Unlike many of his peers who remain wary of SAAS (software-as-a-service) products, The Schumacher Group chief information officer Douglas Menefee has taken advantage of hosted applications to let his IT team do less software maintenance and support and instead focus on more valuable development and integration work.
Such contractual agreements, known as SLAs, bind the SaaS provider to meet specified levels of service. An SLA can address various aspects of the service, such as application uptime and performance, as well as data security, backup, recovery, and integrity. The SLA outlines penalties — often in the form of credits — if certain standards aren't met.
An SLA is of particular importance for a hosted application, since in that case the customer is giving up control over the software and thus has little or no power to fix problems that arise on the SaaS vendor's end.
In other words, a business manager must make sure that a selected SaaS vendor can provide the level of reliable service the company needs. "IT [and business] managers need to understand the consequences for their operations if there's a problem. [They should] determine what downtime they can tolerate and compare that with what the vendor is offering," says Eric Maiwald, a Burton Group analyst.
Once a contract is signed and the hosted applications are implemented and woven into a company's workflow, migrating away to another provider will be costly and time-consuming.
Few agreements available
Unfortunately, SLAs are far from prevalent among SaaS vendors — and when offered, the standard agreements typically are thin and limited. That goes for large and small vendors alike. "For the most part, SLAs haven't been in place for the broad cross-section of SaaS [offerings] currently available," says Jeff Kaplan, a ThinkStrategies analyst.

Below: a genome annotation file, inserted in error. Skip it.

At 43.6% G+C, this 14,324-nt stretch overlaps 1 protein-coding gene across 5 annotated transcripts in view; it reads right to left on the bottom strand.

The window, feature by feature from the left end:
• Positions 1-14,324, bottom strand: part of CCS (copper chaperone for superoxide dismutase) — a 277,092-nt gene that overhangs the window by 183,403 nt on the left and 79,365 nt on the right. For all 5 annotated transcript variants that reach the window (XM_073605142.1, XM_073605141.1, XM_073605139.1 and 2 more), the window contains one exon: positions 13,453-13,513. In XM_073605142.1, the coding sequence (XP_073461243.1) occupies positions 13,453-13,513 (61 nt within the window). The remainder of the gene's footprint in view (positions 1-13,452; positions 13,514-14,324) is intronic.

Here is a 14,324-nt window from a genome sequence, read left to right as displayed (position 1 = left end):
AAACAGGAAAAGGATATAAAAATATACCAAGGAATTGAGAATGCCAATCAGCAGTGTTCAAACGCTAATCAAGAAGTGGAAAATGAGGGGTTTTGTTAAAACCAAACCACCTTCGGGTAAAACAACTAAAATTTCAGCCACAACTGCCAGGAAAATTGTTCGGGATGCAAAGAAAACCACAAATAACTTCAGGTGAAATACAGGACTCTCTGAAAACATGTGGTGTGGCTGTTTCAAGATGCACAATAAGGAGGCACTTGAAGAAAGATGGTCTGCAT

For example, the Google Apps Premier Edition suite contains an availability guarantee only for its Gmail portion (for 99.9 percent uptime) and offers no commitment for the other components, which include word processing, spreadsheet, and presentation software.
"It would be comforting to have an SLA that covered the entire suite," says Mark Harrison, founding partner of Abraham Harrison, provider of online marketing services.
Abraham Harrison, founded in late 2006 and incorporated in early 2007, has been using Google Apps Premier Edition for about one year, and the uptime of its hosted applications and services, though not 100 percent, has been excellent, according to Mark Harrison. Downtime incidents have been rare and brief, and have never proven disruptive to the company's operations, he says. "We've never been crippled by an outage," Harrison says.
Still, should a significant Google Apps outage occur, it certainly would impact the company, which is highly dependent on the suite. The company chose Google Apps in order to give its geographically dispersed staff an array of software to use for communication and collaboration. In addition to the suite's productivity applications, the company also uses Google Talk instant messenger and Gmail for email.
The company's 22 employees, located in six countries and four continents, operate in 14 different time zones, and since most of their work is collaborative, Google Apps — which lets users jointly edit documents located on a central server — was a better alternative than e-mailing Microsoft Office documents back and forth.